Thanks again

James


Hi James,

I doubt I can be too much practical help with the camera, seeing as I've never seen or used a K100, but from looking at the manual you need to push the 'exposure lever' in an upwards direction to cause the single-frame exposure, or move it in a downwards direction for normal running.

Is your camera doing single-frames when you move the lever in both directions?
...or does it do single-frames when you move it up, and nothing when you move it down?


Hopefully somebody else might have first-hand knowledge, but if it doesn't spring into life then it might be worth carefully opening it up a bit. You haven't got much to loose seeing as the cost for a repair-tech to take a look is probably more than it'd cost to just get another camera. The photos in the manual seem to suggest the back plate to the film chamber is just held in with screws in a similar manner to a 'K3'. Once you can see the mechanism itself, hopefully the reason for it not moving becomes obvious.


Moving on to the film itself, a certain amount might depend where in the world you are. Personally I'd stick to negative, as it's more forgiving of exposure errors than reversal film. But if you've also got a projector then reversal has a clear advantage as you don't need to pay for telecine (but 100D reversal film isn't available on 100ft spools in every country).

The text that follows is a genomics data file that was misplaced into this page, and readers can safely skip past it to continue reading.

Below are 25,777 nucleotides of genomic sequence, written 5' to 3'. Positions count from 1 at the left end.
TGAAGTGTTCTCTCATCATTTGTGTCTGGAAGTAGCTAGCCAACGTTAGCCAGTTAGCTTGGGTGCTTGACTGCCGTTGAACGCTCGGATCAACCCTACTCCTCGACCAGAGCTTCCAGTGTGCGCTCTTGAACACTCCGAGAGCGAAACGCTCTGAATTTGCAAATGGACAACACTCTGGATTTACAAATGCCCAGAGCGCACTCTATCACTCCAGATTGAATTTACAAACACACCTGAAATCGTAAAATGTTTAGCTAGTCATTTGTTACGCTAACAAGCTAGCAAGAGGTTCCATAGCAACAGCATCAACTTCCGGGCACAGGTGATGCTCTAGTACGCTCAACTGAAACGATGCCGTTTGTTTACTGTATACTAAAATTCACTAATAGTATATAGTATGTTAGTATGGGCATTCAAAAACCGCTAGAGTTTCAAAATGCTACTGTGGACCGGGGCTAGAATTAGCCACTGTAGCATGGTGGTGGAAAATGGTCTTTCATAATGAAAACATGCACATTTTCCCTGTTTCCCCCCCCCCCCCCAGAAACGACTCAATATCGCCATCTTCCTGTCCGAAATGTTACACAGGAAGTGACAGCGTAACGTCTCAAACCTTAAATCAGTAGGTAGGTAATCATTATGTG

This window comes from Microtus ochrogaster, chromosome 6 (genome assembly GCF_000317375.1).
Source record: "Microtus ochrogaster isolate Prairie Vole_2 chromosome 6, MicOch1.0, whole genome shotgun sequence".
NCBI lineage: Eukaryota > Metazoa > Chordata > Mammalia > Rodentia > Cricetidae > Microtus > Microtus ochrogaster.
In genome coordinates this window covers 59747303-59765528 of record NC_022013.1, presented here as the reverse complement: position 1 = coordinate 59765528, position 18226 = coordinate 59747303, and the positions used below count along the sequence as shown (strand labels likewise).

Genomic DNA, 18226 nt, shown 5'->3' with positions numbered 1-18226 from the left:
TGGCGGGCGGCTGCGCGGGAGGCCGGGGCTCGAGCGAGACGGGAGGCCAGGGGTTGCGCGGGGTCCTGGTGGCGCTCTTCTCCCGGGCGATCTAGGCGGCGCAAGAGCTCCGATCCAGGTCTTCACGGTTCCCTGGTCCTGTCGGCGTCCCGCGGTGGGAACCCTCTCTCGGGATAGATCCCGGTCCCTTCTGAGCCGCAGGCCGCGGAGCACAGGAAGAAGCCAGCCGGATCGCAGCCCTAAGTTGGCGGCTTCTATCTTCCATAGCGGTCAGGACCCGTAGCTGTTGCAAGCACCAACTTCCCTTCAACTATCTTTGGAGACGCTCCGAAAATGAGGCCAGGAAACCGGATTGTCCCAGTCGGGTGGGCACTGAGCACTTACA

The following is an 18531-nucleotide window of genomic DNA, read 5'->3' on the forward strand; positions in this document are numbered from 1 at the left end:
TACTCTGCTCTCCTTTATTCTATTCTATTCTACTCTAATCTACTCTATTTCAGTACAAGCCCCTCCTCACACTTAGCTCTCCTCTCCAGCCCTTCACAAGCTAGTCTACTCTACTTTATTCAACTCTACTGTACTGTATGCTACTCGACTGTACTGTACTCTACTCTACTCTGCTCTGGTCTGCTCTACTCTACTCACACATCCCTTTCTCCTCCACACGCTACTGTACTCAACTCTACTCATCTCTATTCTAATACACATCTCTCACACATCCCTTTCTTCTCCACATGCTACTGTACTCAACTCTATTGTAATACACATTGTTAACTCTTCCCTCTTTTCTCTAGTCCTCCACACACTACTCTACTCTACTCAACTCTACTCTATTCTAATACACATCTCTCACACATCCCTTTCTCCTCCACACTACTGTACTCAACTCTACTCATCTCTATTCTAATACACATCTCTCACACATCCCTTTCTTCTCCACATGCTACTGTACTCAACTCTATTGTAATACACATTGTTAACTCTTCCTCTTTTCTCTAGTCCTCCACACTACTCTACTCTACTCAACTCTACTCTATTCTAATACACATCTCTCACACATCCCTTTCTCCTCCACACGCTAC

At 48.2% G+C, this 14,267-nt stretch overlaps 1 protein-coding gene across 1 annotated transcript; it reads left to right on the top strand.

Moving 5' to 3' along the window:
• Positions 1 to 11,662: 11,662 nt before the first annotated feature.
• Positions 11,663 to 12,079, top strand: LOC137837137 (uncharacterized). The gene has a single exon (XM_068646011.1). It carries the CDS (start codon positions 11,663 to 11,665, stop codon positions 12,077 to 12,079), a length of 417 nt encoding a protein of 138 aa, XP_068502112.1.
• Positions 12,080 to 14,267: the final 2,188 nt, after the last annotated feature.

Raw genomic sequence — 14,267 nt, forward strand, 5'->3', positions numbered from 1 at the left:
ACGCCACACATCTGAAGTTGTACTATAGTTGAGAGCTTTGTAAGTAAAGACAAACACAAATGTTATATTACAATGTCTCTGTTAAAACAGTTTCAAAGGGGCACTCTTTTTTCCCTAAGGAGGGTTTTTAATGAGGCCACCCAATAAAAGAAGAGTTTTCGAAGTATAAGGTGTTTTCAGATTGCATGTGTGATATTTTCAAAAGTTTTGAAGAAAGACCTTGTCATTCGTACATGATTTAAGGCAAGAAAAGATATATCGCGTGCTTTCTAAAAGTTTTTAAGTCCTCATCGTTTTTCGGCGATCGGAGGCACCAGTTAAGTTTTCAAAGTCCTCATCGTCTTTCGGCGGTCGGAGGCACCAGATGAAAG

Unless you already have the necessary colour correction filter for the lens to shoot tungsten balanced film under daylight conditions, I'd be inclined to start off with daylight balanced film. This means you have a choice of Kodak 7201 (50D), Fuji 8622 (F-64D), Kodak 7205 (250D), Fuji 8663 (250D), or Fuji 8692 (500D). If your weather is generally bright and sunny then the 50D/64D would be your best bet, if your weather is dull and overcast then using 250D will allow you to get some film through the camera without having to wait for the brighter weather!

One final thought, it might be worth finding out the minimum order quantities your local labs will accept. Here in the UK the minimum is basically 400ft (or the financial equivalent of 400ft). When I came to test my first 16mm camera I found a smaller 'artists' lab that would process and telecine B&W film 100ft at a time. Needless to say my first tests were done on 100ft of B&W!!
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#5 James Beckerlegge

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Posted 09 March 2010 - 04:00 AM

Hi Ian,
Thank you so much for taking the time to write to me, I am extremely grateful.

I cannot believe how stupid I am.